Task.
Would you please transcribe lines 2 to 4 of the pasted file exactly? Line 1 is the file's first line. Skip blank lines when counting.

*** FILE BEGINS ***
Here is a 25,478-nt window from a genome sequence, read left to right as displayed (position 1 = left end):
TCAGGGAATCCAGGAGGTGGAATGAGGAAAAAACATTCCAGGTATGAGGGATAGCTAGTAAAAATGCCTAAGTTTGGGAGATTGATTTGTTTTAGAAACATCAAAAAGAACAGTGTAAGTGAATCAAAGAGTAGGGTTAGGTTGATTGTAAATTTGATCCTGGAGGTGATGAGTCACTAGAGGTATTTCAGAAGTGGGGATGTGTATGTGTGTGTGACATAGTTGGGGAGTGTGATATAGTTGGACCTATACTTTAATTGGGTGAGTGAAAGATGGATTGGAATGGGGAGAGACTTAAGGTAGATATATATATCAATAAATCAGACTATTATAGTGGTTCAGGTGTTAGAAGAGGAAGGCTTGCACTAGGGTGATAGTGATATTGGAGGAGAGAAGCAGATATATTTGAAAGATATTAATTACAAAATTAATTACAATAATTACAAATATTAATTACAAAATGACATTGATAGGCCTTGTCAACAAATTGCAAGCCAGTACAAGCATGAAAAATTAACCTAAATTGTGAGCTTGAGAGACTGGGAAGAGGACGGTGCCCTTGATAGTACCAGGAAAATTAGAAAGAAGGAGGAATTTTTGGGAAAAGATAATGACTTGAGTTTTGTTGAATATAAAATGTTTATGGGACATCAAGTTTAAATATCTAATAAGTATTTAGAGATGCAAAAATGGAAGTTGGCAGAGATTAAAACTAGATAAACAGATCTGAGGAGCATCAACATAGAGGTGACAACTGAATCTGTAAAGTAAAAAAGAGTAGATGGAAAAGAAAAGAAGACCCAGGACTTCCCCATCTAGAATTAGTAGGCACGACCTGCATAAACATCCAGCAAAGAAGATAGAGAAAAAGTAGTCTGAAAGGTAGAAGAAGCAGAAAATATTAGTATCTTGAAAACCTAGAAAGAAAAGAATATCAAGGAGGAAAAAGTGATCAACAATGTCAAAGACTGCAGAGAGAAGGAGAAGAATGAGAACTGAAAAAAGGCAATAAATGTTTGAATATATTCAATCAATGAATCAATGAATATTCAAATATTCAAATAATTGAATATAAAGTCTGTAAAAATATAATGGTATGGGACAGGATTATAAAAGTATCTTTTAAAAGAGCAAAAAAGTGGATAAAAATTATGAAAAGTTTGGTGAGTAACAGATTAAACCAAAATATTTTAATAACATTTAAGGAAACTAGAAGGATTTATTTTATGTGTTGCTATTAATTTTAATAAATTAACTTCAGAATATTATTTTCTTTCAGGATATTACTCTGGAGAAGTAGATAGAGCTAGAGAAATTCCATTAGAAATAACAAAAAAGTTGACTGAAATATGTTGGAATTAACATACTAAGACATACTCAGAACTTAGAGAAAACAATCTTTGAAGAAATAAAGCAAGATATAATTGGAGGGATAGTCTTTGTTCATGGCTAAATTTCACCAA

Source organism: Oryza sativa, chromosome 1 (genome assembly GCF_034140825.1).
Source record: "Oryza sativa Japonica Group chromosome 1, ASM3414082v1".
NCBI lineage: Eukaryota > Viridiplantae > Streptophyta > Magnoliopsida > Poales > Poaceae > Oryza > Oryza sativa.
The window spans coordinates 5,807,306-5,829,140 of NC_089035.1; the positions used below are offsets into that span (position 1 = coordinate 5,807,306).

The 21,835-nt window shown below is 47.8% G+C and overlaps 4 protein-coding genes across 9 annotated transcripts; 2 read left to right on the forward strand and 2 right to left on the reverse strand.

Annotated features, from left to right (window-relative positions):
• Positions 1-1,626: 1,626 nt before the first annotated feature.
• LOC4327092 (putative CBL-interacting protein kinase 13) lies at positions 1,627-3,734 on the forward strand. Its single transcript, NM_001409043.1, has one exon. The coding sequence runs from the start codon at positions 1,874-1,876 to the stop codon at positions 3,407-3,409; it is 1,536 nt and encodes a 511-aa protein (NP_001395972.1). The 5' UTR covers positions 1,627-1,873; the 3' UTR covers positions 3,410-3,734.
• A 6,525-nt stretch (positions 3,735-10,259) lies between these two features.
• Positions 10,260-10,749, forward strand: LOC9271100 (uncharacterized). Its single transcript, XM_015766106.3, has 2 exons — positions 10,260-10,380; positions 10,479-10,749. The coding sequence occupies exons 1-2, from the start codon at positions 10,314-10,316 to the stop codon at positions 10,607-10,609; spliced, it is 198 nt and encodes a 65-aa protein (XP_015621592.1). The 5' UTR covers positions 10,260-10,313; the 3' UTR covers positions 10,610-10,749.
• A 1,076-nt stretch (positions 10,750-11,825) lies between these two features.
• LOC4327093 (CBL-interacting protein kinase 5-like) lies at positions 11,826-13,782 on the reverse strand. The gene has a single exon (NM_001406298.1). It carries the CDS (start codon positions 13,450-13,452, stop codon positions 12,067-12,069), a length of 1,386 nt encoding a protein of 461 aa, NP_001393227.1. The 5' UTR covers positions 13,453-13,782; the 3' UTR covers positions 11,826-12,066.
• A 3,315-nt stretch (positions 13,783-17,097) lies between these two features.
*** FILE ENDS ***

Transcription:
TCAGGGAATCCAGGAGGTGGAATGAGGAAAAAACATTCCAGGTATGAGGGATAGCTAGTAAAAATGCCTAAGTTTGGGAGATTGATTTGTTTTAGAAACATCAAAAAGAACAGTGTAAGTGAATCAAAGAGTAGGGTTAGGTTGATTGTAAATTTGATCCTGGAGGTGATGAGTCACTAGAGGTATTTCAGAAGTGGGGATGTGTATGTGTGTGTGACATAGTTGGGGAGTGTGATATAGTTGGACCTATACTTTAATTGGGTGAGTGAAAGATGGATTGGAATGGGGAGAGACTTAAGGTAGATATATATATCAATAAATCAGACTATTATAGTGGTTCAGGTGTTAGAAGAGGAAGGCTTGCACTAGGGTGATAGTGATATTGGAGGAGAGAAGCAGATATATTTGAAAGATATTAATTACAAAATTAATTACAATAATTACAAATATTAATTACAAAATGACATTGATAGGCCTTGTCAACAAATTGCAAGCCAGTACAAGCATGAAAAATTAACCTAAATTGTGAGCTTGAGAGACTGGGAAGAGGACGGTGCCCTTGATAGTACCAGGAAAATTAGAAAGAAGGAGGAATTTTTGGGAAAAGATAATGACTTGAGTTTTGTTGAATATAAAATGTTTATGGGACATCAAGTTTAAATATCTAATAAGTATTTAGAGATGCAAAAATGGAAGTTGGCAGAGATTAAAACTAGATAAACAGATCTGAGGAGCATCAACATAGAGGTGACAACTGAATCTGTAAAGTAAAAAAGAGTAGATGGAAAAGAAAAGAAGACCCAGGACTTCCCCATCTAGAATTAGTAGGCACGACCTGCATAAACATCCAGCAAAGAAGATAGAGAAAAAGTAGTCTGAAAGGTAGAAGAAGCAGAAAATATTAGTATCTTGAAAACCTAGAAAGAAAAGAATATCAAGGAGGAAAAAGTGATCAACAATGTCAAAGACTGCAGAGAGAAGGAGAAGAATGAGAACTGAAAAAAGGCAATAAATGTTTGAATATATTCAATCAATGAATCAATGAATATTCAAATATTCAAATAATTGAATATAAAGTCTGTAAAAATATAATGGTATGGGACAGGATTATAAAAGTATCTTTTAAAAGAGCAAAAAAGTGGATAAAAATTATGAAAAGTTTGGTGAGTAACAGATTAAACCAAAATATTTTAATAACATTTAAGGAAACTAGAAGGATTTATTTTATGTGTTGCTATTAATTTTAATAAATTAACTTCAGAATATTATTTTCTTTCAGGATATTACTCTGGAGAAGTAGATAGAGCTAGAGAAATTCCATTAGAAATAACAAAAAAGTTGACTGAAATATGTTGGAATTAACATACTAAGACATACTCAGAACTTAGAGAAAACAATCTTTGAAGAAATAAAGCAAGATATAATTGGAGGGATAGTCTTTGTTCATGGCTAAATTTCACCAA

Source organism: Oryza sativa, chromosome 1 (genome assembly GCF_034140825.1).
Source record: "Oryza sativa Japonica Group chromosome 1, ASM3414082v1".